Better backup with the 3-2-2 rule

Better backup with the 3-2-2 rule

A comprehensive backup and data protection strategy ensures that no matter what happens, all critical data will survive, and a business can continue to operate. In the past, most hazards that posed a risk to data were that of natural disasters and file corruption. The chance of these were relatively slim, but the potential consequences of losing critical data are severe, so a system should be in place to ensure business continuity, even when disaster strikes.

3-2-1 Rule

The 3-2-1 rule has been backup best practice for many years and for good reason. The 3-2-1 rule states that you should:

3 – Keep three copies of all data

This includes one primary copy and at least two backups.

2 – Store your copies of data on at least two types of storage (cloud, local hard drive, server, etc.)

It is unlikely to have two different types of storage device fail at the same time.

1 – Store one of these copies off-site (in the cloud)

With off-site storage it means that even if there is a fire or flood in an office all the data will be safely stored off-site.

This is an effective method of backup as there is no single point of failure, however there are more hazards to data now than there has ever been. There is still the risk of natural disasters and file corruption, however the most common risk is a ransomware attack. With the current rate of ransomware attacks it is not a case of if you will fall victim, it is a case of when. The combination of moving to the cloud and the cybersecurity threat landscape expanding rapidly, the 3-2-1 rule may be superseded by the 3-2-2 rule.

3-2-2 Rule

The 3-2-2 rule states that a business should keep:

3 – Keep three copies of all data

This includes one primary, a synced version through One Drive for Business, and a cloud copy through Acronis Cyber Protect.

2 – Store the data on two different clouds (One Drive for Business and Acronis)

This results in both ease of use and timely disaster recovery in the case of a ransomware attack.

2 – Store two copies of data off-site (in the cloud)

Having two copies of data off-site provides an extra level of redundancy, so no matter what happens your data is safe.

The key benefit to the move to the 3-2-2 rule is that it prevents ransomware attacks and in the case of a disaster, the recovery is timely and there is no risk of any loss of data.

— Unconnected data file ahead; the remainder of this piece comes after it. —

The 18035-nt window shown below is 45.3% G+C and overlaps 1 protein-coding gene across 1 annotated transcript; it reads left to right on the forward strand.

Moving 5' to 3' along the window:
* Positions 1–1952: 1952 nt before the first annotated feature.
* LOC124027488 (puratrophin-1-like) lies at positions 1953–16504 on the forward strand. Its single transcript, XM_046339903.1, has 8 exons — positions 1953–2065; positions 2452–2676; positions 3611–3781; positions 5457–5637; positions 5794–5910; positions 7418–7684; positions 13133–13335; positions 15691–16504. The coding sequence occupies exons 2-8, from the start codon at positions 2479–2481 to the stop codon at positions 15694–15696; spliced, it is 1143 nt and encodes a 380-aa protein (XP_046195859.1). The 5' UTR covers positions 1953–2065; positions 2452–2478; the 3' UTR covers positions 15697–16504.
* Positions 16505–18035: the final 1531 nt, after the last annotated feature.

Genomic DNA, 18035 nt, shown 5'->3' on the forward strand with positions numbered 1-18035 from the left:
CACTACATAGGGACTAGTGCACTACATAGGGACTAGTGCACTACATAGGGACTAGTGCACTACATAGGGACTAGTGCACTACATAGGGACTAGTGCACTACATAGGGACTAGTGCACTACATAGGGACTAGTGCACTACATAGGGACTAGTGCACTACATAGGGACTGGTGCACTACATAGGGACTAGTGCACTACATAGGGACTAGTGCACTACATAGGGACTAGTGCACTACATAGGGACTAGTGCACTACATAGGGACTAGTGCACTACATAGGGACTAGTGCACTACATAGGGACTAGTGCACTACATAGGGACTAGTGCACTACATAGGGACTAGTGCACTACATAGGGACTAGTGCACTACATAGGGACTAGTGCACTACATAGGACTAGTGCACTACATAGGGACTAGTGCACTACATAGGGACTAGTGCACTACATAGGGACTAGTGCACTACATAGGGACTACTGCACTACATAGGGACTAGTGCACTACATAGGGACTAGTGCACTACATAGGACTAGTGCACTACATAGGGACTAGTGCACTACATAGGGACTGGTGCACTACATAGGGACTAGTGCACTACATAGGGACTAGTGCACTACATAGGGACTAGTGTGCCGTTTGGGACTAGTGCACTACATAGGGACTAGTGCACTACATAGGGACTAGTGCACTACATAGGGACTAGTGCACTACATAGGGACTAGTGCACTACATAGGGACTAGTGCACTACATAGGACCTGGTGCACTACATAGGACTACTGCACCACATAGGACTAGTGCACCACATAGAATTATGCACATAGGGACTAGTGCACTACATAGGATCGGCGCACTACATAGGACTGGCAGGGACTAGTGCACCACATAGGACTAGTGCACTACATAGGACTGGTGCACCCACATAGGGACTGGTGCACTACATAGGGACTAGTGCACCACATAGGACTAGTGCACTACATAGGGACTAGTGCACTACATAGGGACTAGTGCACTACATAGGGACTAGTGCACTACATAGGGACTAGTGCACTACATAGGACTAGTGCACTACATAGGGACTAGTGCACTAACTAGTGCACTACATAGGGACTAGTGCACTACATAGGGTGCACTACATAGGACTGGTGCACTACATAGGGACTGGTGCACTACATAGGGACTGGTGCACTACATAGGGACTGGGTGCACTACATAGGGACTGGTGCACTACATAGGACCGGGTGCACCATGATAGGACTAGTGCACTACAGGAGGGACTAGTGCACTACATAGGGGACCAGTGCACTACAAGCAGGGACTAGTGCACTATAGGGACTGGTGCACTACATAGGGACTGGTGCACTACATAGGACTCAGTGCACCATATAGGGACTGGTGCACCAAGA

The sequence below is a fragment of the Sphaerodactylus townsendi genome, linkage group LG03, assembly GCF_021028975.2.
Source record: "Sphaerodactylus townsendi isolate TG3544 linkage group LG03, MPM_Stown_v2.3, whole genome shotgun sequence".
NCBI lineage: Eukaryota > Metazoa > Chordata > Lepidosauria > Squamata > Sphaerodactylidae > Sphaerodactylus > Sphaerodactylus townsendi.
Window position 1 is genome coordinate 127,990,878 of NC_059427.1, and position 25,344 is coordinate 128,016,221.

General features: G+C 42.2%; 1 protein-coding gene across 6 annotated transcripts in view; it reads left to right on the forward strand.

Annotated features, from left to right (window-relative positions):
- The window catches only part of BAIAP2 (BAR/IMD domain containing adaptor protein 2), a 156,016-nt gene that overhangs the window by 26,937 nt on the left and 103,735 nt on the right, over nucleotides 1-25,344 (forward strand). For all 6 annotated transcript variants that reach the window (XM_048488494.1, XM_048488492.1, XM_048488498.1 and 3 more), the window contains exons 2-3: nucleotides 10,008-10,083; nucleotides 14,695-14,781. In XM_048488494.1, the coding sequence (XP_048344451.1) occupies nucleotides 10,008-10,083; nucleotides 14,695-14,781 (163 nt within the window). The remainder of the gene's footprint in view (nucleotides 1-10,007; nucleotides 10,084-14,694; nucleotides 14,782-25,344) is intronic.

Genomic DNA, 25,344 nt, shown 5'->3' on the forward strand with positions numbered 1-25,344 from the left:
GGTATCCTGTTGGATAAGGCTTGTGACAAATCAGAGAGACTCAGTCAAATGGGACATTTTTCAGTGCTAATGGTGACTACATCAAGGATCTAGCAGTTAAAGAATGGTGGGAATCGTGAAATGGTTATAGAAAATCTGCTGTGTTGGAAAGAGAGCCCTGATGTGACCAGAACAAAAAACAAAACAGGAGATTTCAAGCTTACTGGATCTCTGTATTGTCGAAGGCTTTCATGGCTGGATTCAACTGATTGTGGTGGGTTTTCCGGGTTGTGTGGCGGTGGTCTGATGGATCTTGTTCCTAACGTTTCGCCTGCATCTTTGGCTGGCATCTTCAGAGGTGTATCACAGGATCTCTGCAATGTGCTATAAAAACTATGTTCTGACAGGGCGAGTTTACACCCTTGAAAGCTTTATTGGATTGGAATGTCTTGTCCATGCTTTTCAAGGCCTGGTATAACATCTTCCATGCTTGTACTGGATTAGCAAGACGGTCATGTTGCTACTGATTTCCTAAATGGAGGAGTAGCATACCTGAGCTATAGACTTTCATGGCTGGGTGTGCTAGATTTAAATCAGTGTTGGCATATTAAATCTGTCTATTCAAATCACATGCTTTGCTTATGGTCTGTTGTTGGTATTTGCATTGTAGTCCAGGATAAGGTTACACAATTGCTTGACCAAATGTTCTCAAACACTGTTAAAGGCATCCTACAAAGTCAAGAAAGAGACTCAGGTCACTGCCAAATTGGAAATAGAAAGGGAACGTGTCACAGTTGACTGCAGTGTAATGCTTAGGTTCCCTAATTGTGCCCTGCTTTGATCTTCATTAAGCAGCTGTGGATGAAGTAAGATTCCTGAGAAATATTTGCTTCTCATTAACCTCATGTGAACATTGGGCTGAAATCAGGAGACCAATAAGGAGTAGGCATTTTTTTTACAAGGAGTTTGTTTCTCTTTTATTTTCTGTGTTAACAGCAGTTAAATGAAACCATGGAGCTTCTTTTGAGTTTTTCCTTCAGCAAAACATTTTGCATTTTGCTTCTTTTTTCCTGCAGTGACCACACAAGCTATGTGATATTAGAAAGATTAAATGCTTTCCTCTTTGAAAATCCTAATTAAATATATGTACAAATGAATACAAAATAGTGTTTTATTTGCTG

With a single cloud data solution such as One Drive for Business it allows users to sync document libraries, which can be a problem as if a ransomware attack encrypts their files, the encrypted files will then be synced to the cloud. It will be likely possible to recover the files, however there is nothing to stop the attack in the first place and there will be downtime whilst the files are recovered. In comparison a solution such as Acronis Cyber Protect will provide protection from an attack through anti-malware and endpoint protection. If ransomware does manage to get through these layers of protection, Acronis Cyber Protect constantly backs data up and automatically reverts to an unencrypted version of data to significantly reduce downtime and ensure business continuity.

A comprehensive backup and disaster recovery strategy may be the difference between business continuity and long periods of downtime with lost business. In the past a comprehensive backup solution was costly and required on-premises servers and storage. In the age of cloud storage, implementing a comprehensive solution is quick, easy, and cost-effective. The 3-2-2 backup rule with Acronis Cyber Protect and One Drive for Business will ensure that no matter what incident occurs, natural disaster, hard-drive failure, or ransomware attack, your data will be safe, and your business can continue as normal. If you want to find out more about how you can implement a comprehensive backup and disaster recover solution for your business get in touch today.



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